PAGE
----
Remember, They May Not Know

Simple fact: Not everyone knows what you know, or has your same experience.

Sales, profit, ledgers and accounting may be easy for a business man, but hard for a preacher. Construction may be easy for a builder, but difficult for an accountant. A two-year-old may naturally use an iPad, but his grandparents may fear touching, tapping, and swiping. Every person has had different experiences and education.

I grew up moving around a lot. Through grade school, I was in two different schools every year. Two years I was in three different schools. I never knew what it was like to have long-term friends. Later, Diane and I became traveling missionaries, helping deaf ministries all over the USA. After merging our ministry with SWM, we still travel constantly, but we now have a house and a town to call home. After seven years in Trenton, Georgia, I told Diane, “This is the longest I have lived anywhere in my life.” I was 48 years old. Traveling is difficult for many people, but very easy for me, because of my past, my experience, and what I know.

Hearing people tend to assume that Deaf people grow up with the same family situation as themselves. Over the years, I have asked many, many Deaf people if their parents were hearing or Deaf. Most had hearing parents. Most of their parents never learned sign language. Most of those Deaf people said it was difficult to communicate with their parents. Sometimes a brother or sister would learn to sign a little bit and try to interpret when necessary. Lack of parental interaction greatly affects a child’s development – socially, educationally, and personally. Deaf children born to Deaf parents (or hearing parents who learn sign language) have a much different and better experience. Good language helps communication and learning. It makes a big difference in people’s lives.

Again, not everyone knows what you know. Some people grow up in Christian families, going to church, reading their Bibles, learning Bible stories, and being taught Bible principles. Others are raised without any Christian influence. In many areas, it is common to meet people who have never been to church.

Jim Bracelin (SWM) tells of the first time he taught a Bible story to Deaf adults. He apologized for teaching the simple story of David and Goliath and said he was sure they had known that story all of their lives. But they replied that it was the first time they had ever seen the story. Again, not everyone knows what you know.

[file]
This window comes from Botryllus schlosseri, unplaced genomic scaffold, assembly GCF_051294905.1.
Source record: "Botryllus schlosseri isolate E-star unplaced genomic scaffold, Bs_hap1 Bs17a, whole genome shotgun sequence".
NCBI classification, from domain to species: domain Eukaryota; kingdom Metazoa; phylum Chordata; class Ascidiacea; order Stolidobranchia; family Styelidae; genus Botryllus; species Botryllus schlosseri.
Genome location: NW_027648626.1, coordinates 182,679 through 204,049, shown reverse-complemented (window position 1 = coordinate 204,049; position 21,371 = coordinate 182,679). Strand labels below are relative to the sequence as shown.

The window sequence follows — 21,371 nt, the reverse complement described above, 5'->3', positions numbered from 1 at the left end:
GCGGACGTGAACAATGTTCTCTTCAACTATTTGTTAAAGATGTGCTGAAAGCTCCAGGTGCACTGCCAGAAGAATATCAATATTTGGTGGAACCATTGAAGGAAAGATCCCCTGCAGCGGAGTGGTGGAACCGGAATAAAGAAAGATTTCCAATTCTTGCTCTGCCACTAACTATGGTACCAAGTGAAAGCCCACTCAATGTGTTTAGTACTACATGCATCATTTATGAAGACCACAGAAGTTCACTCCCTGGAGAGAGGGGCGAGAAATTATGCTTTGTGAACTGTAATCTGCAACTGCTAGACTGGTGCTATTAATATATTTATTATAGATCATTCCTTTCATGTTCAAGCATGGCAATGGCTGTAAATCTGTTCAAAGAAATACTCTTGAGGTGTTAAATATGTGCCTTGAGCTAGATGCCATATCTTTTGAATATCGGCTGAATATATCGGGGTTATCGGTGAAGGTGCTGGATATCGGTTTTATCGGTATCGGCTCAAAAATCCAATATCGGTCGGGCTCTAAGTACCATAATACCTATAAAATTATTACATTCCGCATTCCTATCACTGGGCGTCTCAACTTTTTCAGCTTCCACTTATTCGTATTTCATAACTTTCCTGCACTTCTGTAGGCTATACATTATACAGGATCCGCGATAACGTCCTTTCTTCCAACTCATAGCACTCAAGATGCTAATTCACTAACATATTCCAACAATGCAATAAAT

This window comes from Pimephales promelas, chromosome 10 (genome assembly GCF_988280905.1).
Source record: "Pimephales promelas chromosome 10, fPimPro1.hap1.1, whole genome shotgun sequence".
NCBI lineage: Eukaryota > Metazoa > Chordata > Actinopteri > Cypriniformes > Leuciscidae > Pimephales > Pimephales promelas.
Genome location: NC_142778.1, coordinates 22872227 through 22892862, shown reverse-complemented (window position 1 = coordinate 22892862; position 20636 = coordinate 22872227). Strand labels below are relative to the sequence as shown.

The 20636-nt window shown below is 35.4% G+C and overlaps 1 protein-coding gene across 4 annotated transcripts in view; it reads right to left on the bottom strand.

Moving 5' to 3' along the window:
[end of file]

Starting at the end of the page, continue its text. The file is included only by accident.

It is easy to assume that others have your knowledge. To assume means to believe something to be true, to suppose, or to accept without proof. You assume when you think someone else knows or believes something that you know or believe.

Never assume that the person you meet understands about God, Jesus Christ, the Bible, or any of the Bible truths you have read many times. Never assume that your Sunday School lesson is too basic or that the students already know what you will teach. Never assume that everyone in your church knows the Bible principles by which you live. Never assume that other people understand you when you speak.

Hearing should never assume that Deaf…
1. Are all the same.
2. All read lips.
3. All communicate with sign language.
4. Use ASL the same as you use English.
5. Can “overhear” unseen conversations.
6. Can understand you when you turn away.
7. Can understand many people talking at once.
8. Benefit from wearing hearing aids.
9. Know the topics of changing conversations.
10. Want to become hearing.
11. Know when you change topics.
12. Understand written notes.
13. Know things you have known for years.
14. Understand because they nod their heads.
15. Have heard the background of a topic or story (Example: David & Goliath)
16. Know the Gospel of Jesus Christ
Deaf people do not need your pity. But all people need to know of God’s love and salvation through Jesus Christ. Don’t forget, they may not know what you know.

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